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What does it mean for a wine to be complex?

Francisca JaraFrancisca Jara

Francisca Jara

Complex aromas and flavours are desirable characteristics in many wines. But what is this about and how to differentiate them? We’ll tell you now.

Surely you have already heard of that term that refers to wines as “complex” and that, without going any further, is a quality present in several Marques de Casa Concha wines. Many professionals use this term to describe wines with robust flavours and textures, such as Marques de Casa Concha Malbec or Marques de Casa Concha Syrah. But what does a complex wine really taste like? Is it perhaps an indicator of better or worse quality?

Considering that wine vocabulary may already sound a bit distant or complicated, it is important to clarify concepts that are important, such as “complexity.” In fact, in wine courses conducted by the WSET (Wine & Spirit Education Trust), complexity is one of the four attributes identified to assess wine’s quality. So, let’s start from the basis that this is an attribute and that it is synonymous with quality.

Let’s get to the point. How do we know if a wine is complex? First, swirling the glass and perceiving its aromas. If you notice that the wine emanates aromas of fresh fruits, a wide variety of them, that means that the wine offers a significant number of primary aromas. Then, if you notice that there are also aromas that remind you of spices such as vanilla, cloves, or perhaps coffee, chocolate or butter… it means that you are dealing with secondary aromas. These could be classified as a second layer of aromas. Can there be more? Of course. If after a few seconds you perceive that there are also aromas of dried fruits such as hazelnuts, figs, cooked plums, leather, tobacco or wet leaves, to name a few, it means that you are in the presence of tertiary aromas. And when a wine has various layers of aromas that are revealed little by little, and that never stop surprising, it means that we are dealing with a specimen with aromatic complexity. This is something that generally develops over time.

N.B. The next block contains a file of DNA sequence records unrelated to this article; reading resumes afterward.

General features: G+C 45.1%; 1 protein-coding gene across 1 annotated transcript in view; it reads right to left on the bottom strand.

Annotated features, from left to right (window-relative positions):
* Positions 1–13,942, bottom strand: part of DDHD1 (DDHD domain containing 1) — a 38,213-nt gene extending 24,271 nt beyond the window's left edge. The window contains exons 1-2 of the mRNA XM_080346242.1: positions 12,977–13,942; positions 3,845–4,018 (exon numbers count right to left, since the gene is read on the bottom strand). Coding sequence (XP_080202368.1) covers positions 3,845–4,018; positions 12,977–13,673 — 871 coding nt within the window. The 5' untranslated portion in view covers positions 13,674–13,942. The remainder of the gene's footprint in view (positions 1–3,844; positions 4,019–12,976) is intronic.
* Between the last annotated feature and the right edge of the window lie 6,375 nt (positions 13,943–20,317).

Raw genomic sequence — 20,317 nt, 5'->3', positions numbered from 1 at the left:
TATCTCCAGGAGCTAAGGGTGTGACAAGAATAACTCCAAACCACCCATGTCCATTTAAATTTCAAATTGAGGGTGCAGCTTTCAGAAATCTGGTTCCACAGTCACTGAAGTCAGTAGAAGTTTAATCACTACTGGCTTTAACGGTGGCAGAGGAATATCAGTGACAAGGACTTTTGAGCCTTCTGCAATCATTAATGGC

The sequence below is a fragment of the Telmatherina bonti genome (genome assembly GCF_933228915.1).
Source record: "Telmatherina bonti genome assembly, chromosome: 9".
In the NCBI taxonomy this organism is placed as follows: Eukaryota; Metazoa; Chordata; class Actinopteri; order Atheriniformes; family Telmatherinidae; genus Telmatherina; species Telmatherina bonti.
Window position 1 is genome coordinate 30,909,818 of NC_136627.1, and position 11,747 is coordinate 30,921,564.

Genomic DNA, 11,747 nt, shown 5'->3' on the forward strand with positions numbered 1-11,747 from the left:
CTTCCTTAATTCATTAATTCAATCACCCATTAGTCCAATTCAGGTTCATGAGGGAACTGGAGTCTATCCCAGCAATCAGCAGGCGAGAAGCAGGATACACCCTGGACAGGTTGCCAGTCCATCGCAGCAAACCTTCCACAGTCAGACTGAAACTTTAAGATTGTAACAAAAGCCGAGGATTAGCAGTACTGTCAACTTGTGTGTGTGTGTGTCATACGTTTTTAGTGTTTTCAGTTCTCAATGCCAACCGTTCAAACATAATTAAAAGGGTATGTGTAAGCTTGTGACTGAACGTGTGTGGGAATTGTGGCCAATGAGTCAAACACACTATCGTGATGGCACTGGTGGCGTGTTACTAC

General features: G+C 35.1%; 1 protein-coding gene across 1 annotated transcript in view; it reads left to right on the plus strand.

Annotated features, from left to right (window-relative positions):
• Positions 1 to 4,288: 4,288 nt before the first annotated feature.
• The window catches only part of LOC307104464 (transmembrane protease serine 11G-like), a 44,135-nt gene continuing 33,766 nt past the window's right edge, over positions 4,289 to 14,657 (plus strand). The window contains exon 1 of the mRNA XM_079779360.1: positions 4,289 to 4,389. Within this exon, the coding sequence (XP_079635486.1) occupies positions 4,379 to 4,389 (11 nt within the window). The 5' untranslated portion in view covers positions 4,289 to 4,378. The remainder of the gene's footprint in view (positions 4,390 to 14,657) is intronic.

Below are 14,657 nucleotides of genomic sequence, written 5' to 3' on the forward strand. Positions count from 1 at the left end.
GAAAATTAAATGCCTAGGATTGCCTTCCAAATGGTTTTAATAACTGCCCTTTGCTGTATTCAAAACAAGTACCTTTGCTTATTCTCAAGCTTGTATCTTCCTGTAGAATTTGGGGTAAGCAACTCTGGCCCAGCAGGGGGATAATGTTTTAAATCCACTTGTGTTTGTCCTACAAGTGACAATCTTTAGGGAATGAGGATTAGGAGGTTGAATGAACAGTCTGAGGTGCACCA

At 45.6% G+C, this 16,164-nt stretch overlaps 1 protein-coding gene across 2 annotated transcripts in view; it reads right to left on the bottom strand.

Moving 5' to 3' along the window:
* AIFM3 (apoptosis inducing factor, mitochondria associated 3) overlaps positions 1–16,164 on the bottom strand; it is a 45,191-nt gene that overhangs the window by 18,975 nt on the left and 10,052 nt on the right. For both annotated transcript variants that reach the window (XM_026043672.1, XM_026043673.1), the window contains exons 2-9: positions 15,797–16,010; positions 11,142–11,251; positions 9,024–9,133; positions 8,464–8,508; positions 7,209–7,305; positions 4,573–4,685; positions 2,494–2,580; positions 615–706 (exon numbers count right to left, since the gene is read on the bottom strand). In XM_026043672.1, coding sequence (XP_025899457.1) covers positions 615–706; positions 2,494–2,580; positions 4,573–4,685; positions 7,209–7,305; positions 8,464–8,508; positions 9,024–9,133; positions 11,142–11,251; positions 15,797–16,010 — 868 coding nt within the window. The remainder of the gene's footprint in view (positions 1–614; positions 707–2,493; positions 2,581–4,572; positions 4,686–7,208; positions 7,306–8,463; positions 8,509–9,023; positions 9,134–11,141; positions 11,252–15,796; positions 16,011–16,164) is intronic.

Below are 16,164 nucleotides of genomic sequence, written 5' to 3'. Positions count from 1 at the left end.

And what about the flavours? This continues. After swirling the glass to appreciate its aromas, you should taste it and check if this aromas continues in the palate. To determine if the wine is complex in the palate, the idea is that the aromas are similar to the flavours. Although there are cases in which the nose is more complex than the palate, or vice versa. Another indicator is that the flavour of a complex wine can evolve both in the glass and in the bottle, in a matter of minutes or hours.

These characteristics are desirable in many wines because, making an analogy, it could be said that they offer a kind of symphony to the experience, where various aromas and flavours appear and provoke sensations in the consumer. However, it is important to know that complexity can come solely from primary aromas and flavours, or from the combination of them with secondary and tertiary characteristics. But the lack of variety of flavours is not always negative. Not all premium wines are complex. There are cases in which the presence of very strong aromas given by the oak barrels can overshadow the fruit expression of a wine, which is why purity and definition are what make a wine great.

In the case of Marques de Casa Concha Malbec, it is a fresh, complex and intense wine, which reveals itself with its notes of black cherry, blackberry, violet and sweet spices. It is also vibrant, with character and personality. While Marques de Casa Concha Syrah shows very concentrated aromas of cherry and blueberry, and a complexity in the mouth with complex flavours of cherry, blueberry and liquorice. Which one would you like to try first?




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